Ancient Monuments

History on the Ground

This site is entirely user-supported. See how you can help.

Whitley Castle Roman fort and vicus, 280m south west of Castle Nook

A Scheduled Monument in Knaresdale with Kirkhaugh, Northumberland

We don't have any photos of this monument yet. Why don't you be the first to send us one?

Upload Photo »

Approximate Location Map
Large Map »

If Google Street View is available, the image is from the best available vantage point looking, if possible, towards the location of the monument. Where it is not available, the satellite view is shown instead.


Latitude: 54.8322 / 54°49'55"N

Longitude: -2.4767 / 2°28'36"W

OS Eastings: 369476.878826

OS Northings: 548700.20143

OS Grid: NY694487

Mapcode National: GBR CD4K.LL

Mapcode Global: WH91M.XSTY

Entry Name: Whitley Castle Roman fort and vicus, 280m south west of Castle Nook

Scheduled Date: 30 November 1925

Source: Historic England

Source ID: 1006621

English Heritage Legacy ID: ND 12

County: Northumberland

Civil Parish: Knaresdale with Kirkhaugh

Traditional County: Northumberland

Lieutenancy Area (Ceremonial County): Northumberland

Church of England Parish: Alston Moor

Church of England Diocese: Newcastle


The monument includes the remains of a Roman fort (Epiacum) and part of its civilian settlement or vicus, situated on an east facing slope overlooking the valley of the River South Tyne. The fort was sited along the Roman road known as the Maiden Way and more than one phase is represented by the remains. It is visible as a lozenge-shaped enclosure with maximum dimensions of about 140m by 115m within several parallel ramparts and ditches; on the south west side there are seven ditches, on the south east four and on the north west five. The angle towers survive as low earthworks. Within the interior of the monument there are the remains of internal buildings and features including the principia. Aerial photography indicates that the early phase of the fort was considerably smaller than the present remains, and that a bath-house lay outside its north west corner; this bath house was partially excavated in 1810. Aerial photography has also revealed the presence of part of the associated vicus surrounding the Roman fort.
The monument has undergone several partial excavations revealing extensive archaeological remains; an inscription (c. AD 213) and pottery indicate occupation during the 3rd and 4th centuries AD. The monument was subject to intensive survey and analysis in 2009.
The post-medieval dry-stone walls which cross the site are excluded from the scheduling, although the ground beneath them is included.

Northumberland HER: 5934
PastScape Monument No:- 13725
Hodgson, J. C, History of Northumberland, part 2, vol 3. pp74-7 (1840)

Source: Historic England

Reasons for Scheduling

Roman forts served as permanent bases for auxiliary units of the Roman Army. In outline they were straight sided enclosures with rounded corners, defined by a rampart of turf, puddled clay or earth with one or more outer ditches. Some forts had separately defended, subsidiary enclosures or annexes, allowing additional storage space or for the accommodation of troops and convoys in transit. Although built and used throughout the Roman period, the majority of forts were constructed between the mid first and mid second centuries AD. Some were only used for short periods of time but others were occupied for extended periods on a more or less permanent basis. In the earlier forts, timber was used for gateways, towers and breastworks. From the beginning of the second century AD there was a gradual replacement of timber with stone. Roman forts are rare nationally. As one of a small group of Roman military monuments, which are important in representing army strategy and therefore government policy, forts are of particular significance to our understanding of the period. All Roman forts with surviving archaeological potential are considered to be nationally important.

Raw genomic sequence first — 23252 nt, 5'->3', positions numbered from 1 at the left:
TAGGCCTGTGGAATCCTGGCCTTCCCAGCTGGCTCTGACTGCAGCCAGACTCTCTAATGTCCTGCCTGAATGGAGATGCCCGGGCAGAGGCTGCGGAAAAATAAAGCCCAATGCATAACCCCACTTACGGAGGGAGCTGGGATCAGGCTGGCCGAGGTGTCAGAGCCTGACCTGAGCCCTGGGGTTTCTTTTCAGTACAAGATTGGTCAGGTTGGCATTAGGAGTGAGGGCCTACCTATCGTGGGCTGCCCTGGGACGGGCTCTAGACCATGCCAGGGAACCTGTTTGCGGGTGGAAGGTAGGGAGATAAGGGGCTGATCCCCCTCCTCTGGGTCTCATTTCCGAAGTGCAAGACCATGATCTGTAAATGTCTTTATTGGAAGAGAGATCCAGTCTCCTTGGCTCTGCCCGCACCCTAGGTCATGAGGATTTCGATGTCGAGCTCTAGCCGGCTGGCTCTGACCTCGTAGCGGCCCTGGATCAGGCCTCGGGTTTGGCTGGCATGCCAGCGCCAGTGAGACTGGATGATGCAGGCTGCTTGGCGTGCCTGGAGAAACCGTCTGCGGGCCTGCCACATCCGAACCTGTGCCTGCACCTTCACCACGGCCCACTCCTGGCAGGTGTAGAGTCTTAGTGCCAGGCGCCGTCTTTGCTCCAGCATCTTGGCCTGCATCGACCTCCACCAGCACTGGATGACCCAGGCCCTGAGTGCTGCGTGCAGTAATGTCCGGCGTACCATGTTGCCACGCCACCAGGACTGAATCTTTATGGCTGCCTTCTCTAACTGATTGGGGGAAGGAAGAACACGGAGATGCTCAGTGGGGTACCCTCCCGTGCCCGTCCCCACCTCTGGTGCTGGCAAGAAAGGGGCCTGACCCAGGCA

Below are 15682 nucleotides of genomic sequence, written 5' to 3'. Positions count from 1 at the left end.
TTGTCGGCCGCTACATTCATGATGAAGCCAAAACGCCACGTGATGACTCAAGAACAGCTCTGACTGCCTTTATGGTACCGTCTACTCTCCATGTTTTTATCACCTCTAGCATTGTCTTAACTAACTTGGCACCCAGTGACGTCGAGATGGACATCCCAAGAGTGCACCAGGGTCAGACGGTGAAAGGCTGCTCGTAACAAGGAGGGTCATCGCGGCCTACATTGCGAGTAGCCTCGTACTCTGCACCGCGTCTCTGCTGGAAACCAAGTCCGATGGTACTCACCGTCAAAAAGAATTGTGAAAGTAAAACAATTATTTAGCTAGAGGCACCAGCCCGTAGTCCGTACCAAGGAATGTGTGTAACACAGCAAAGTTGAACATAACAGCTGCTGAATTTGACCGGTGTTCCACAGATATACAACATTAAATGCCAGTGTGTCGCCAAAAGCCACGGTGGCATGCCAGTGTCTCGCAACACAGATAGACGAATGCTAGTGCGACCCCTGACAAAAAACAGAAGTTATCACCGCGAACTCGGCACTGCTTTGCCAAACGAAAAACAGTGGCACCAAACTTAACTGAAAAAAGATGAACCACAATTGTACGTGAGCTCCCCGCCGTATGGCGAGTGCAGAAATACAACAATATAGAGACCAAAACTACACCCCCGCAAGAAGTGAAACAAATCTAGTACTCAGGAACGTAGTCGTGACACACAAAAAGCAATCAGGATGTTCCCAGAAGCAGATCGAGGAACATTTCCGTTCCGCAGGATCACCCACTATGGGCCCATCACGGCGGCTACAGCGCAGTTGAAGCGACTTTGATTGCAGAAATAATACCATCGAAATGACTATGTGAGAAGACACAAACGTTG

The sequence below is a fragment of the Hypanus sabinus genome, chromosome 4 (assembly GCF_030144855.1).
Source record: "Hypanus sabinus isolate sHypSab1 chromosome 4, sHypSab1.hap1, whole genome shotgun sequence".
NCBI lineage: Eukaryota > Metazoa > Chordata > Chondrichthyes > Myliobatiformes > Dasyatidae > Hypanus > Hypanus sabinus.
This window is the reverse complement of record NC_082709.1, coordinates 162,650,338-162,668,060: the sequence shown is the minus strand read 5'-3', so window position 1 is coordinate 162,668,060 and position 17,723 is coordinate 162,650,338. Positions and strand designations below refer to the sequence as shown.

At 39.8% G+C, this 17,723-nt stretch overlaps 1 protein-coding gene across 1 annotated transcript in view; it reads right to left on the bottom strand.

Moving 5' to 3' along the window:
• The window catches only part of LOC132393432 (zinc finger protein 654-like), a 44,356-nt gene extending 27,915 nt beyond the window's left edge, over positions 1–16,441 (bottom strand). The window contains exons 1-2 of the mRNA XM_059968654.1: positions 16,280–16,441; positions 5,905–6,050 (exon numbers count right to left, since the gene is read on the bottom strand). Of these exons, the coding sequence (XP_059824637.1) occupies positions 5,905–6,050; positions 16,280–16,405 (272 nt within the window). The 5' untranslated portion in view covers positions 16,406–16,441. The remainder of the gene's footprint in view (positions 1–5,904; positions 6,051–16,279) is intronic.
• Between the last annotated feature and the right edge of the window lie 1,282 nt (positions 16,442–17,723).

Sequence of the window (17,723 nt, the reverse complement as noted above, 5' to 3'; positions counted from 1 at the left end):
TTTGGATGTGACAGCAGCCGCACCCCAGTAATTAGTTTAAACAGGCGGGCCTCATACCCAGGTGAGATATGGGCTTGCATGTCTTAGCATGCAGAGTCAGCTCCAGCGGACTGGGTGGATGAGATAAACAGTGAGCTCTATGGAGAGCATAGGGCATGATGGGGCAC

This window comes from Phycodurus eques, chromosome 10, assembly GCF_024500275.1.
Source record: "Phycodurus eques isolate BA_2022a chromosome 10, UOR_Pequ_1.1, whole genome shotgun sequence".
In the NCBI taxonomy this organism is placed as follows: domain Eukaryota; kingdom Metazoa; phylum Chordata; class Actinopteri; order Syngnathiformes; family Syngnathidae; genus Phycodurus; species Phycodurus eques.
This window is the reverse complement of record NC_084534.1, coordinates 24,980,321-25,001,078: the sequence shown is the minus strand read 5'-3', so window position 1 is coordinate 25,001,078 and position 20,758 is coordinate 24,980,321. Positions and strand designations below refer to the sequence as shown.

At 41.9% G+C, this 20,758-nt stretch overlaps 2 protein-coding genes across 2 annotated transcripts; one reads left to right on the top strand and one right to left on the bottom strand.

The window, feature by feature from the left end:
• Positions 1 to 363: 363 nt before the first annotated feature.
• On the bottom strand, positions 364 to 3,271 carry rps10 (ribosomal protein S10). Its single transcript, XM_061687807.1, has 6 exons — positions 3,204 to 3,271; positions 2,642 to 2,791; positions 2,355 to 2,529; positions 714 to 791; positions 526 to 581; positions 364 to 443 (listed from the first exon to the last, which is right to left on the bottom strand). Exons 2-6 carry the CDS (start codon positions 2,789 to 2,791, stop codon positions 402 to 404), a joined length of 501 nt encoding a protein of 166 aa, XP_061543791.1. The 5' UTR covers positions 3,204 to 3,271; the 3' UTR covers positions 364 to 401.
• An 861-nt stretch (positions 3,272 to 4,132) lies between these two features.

Whitley Castle Roman Fort is one of the best examples of a Roman fort with multiple ditches in England. It survives exceptionally well and will contain archaeological and environmental evidence relating to the complex developmental history of the monument, its surrounding landscape and the various military campaigns in Northern England. The importance of the monument is enhanced by the survival of its associated civilian settlement; taken together they will inform our knowledge and understanding of the complex relationships between Roman and native and commercial activity in the north during this period.

Source: Historic England

Other nearby scheduled monuments is an independent online resource and is not associated with any government department. All government data published here is used under licence. Please do not contact for any queries related to any individual ancient or schedued monument, planning permission related to scheduled monuments or the scheduling process itself. is a Good Stuff website.